In preparing for Australia, we knew we would face a team much like Canada, that played a lot of balls in the air and was extremely physical.  We had also not seen Australia in a few years.
Our initial thoughts were that they were going to play a 4-4-2, with a lot of long balls, so we needed to brush up on our heading and get our speed of play better from the Russia game, where we just didn’t play quickly and didn’t possess the ball well.  Heading into the Australia game the most important thing was to take care of our game. We needed to come prepared to play a physical game defensively, and a composed game offensively, and use the very large field to our advantage by pinging the ball around.
In the first half of that game, what we saw was I think the single best overall performance that we have had at the international level since the Olympics.  It was a high level game offensively and defensively, we were attack oriented, our speed of play was tremendous, we pinged the ball around, we were relentless and we were unpredictable.  I was thrilled about the first half.  In the second half, the quality deteriorated a little bit out of fatigue, but that will happen, plus we made numerous substitutions. Still, there were things to be very pleased about in the second half.  Players stepped in and played well, we were able to make all of our substitutions and we won by a four-goal margin and got the shutout.

USA 4, Italy 0 – Oct. 6, 2002, Cary, N.C.
In the final game against Italy, we knew they would sit back defensively and would play in a 4-4-2, as their history and rich tradition is playing a low-pressure defense. Our challenge was to replicate our speed of play from the Australia game.  We knew it would be hotter as were we playing during the day, and harder physically, as we are a high-energy team and playing toward the end of the tournament would be difficult.  What we didn’t expect was for Italy to sit back offensively and be pretty much content to hold the ball in their defensive third.

At first, that was not a problem for us as we sat back patiently and played some of the most disciplined low-pressure defense we’ve ever played.  Our patience was being rewarded as they were giving the ball away on unforced errors, we were winning the ball and then exploding behind them to get chances, but we were not finishing.  We missed four chances in the first half and if we score two of those, the game changes.  We decided toward the end of the first half that we were going to go after them, and we turned up the pressure, but we were still unable to get a goal.  I purposely kept my halftime speech short because I know the players were chomping at the bit to get back out there and that Italy was just barely hanging on.  If we got one goal, I knew we would get three, or four as it turned out.  It was a great display of us being able to play in a low pressure and shift out of it and go attack Italy aggressively.  Around the 75th minute, they quit running and the game was over.  That is where our mentality can often separate us from any country.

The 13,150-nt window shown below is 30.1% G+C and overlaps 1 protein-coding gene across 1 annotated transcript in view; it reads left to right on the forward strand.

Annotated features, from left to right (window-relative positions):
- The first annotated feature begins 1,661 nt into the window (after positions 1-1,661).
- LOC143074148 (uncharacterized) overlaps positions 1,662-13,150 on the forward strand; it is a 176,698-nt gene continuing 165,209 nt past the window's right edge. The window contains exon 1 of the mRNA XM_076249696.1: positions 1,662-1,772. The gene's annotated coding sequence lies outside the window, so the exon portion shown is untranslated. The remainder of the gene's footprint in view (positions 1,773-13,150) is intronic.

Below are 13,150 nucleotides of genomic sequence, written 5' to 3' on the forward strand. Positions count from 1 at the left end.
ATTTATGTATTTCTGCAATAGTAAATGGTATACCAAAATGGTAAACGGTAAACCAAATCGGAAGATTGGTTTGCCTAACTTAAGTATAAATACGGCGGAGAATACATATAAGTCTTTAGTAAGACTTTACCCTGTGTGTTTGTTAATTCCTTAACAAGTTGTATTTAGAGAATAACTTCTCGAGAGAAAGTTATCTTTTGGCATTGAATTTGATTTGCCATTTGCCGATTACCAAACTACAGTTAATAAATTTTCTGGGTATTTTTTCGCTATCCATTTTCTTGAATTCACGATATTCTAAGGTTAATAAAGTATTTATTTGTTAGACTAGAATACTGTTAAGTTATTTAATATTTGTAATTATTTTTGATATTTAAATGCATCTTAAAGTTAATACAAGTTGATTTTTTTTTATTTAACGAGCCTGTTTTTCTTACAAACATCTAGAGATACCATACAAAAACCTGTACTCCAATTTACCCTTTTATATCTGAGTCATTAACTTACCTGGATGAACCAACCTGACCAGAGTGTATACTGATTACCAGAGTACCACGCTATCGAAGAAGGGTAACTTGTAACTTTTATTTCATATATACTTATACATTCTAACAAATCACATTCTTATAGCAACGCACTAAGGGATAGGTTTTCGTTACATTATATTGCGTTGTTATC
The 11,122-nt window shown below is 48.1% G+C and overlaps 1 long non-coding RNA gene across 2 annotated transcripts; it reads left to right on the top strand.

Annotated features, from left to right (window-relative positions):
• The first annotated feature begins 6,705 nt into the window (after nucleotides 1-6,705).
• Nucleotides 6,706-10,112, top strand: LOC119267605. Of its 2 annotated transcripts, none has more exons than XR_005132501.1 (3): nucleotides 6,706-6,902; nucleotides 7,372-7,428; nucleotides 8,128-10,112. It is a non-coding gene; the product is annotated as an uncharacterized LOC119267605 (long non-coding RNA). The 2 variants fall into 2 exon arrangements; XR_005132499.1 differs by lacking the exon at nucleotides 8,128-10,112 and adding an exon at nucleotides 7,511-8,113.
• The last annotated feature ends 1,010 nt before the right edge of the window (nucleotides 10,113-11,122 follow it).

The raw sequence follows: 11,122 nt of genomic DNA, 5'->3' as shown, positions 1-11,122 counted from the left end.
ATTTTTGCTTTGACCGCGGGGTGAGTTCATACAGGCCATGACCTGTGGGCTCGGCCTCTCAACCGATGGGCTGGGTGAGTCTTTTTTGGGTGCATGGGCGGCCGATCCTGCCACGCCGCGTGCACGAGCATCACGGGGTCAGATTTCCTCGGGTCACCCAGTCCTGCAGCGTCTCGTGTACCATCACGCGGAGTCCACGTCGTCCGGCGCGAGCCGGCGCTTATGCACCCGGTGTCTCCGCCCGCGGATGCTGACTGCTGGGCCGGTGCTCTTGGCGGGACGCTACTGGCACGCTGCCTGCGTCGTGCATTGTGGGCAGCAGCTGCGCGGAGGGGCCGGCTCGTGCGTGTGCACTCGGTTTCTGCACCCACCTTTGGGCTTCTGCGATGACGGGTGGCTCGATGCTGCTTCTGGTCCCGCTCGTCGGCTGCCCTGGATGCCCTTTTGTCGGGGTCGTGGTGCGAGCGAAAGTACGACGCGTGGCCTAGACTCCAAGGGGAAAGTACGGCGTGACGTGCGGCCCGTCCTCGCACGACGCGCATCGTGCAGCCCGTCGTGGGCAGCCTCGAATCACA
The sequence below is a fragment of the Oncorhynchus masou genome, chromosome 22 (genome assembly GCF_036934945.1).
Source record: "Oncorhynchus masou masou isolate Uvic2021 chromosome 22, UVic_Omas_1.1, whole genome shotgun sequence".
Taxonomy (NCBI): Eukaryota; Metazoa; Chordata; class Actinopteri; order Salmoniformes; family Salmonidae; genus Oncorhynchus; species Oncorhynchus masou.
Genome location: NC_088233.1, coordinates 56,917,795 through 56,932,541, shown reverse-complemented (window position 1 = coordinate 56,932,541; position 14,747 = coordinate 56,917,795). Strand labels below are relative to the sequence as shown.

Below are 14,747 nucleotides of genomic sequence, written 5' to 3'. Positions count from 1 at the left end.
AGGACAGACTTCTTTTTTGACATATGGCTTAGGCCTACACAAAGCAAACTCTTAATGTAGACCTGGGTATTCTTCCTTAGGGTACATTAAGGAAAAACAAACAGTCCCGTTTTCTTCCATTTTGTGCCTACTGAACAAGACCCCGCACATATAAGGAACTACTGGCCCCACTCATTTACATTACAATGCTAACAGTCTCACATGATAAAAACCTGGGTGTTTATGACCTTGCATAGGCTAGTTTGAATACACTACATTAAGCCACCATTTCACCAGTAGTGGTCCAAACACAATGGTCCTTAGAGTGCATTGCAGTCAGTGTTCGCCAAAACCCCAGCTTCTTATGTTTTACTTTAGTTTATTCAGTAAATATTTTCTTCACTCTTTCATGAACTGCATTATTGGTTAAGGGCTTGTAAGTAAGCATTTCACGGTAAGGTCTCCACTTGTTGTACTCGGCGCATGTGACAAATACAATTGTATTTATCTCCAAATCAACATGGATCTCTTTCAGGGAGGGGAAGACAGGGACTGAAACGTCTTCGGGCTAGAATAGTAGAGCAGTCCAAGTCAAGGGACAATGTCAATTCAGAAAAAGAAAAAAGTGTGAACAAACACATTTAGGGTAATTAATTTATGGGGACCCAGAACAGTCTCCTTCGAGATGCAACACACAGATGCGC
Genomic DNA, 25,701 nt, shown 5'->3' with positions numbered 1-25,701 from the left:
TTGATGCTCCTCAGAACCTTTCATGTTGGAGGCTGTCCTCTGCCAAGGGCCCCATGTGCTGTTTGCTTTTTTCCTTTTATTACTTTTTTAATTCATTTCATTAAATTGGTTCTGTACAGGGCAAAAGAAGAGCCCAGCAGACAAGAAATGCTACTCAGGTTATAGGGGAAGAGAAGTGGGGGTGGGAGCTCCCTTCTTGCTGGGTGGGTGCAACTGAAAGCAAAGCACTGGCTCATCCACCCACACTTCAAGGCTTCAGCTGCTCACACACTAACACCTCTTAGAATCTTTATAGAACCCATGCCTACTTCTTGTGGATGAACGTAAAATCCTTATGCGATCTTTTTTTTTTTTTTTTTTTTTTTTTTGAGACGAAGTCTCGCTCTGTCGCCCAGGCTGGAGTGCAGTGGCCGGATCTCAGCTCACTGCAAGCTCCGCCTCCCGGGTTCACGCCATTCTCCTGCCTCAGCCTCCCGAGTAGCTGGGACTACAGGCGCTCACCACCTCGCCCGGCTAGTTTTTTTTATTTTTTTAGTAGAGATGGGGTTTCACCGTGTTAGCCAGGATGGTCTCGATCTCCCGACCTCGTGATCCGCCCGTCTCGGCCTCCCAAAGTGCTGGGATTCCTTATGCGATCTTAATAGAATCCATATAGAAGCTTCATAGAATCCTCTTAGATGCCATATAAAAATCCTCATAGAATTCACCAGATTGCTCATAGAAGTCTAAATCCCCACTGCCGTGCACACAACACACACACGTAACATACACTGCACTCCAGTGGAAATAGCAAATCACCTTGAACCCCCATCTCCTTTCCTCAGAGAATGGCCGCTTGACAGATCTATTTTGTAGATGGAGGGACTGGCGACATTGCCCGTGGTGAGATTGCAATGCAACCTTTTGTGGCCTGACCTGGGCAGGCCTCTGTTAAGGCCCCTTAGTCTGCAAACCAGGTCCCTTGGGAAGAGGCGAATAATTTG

Goals Achieved
We won the tournament, got two shutouts in three games and took some consolation that the one goal we gave up was off a penalty kick.  We scored 13 goals, played everyone on the roster and were able to evaluate all 18 players in game situations.  We gained valuable information in helping us choose our roster for Women’s World Cup qualifying and got momentum heading into the Gold Cup, which we feel good about.

With two weeks rest, and hopefully the players are resting, we will head into the Gold Cup having spent just two weeks apart, and that puts us in a good place heading into our first World Cup qualifying match against Mexico on Oct. 27 in Los Angeles.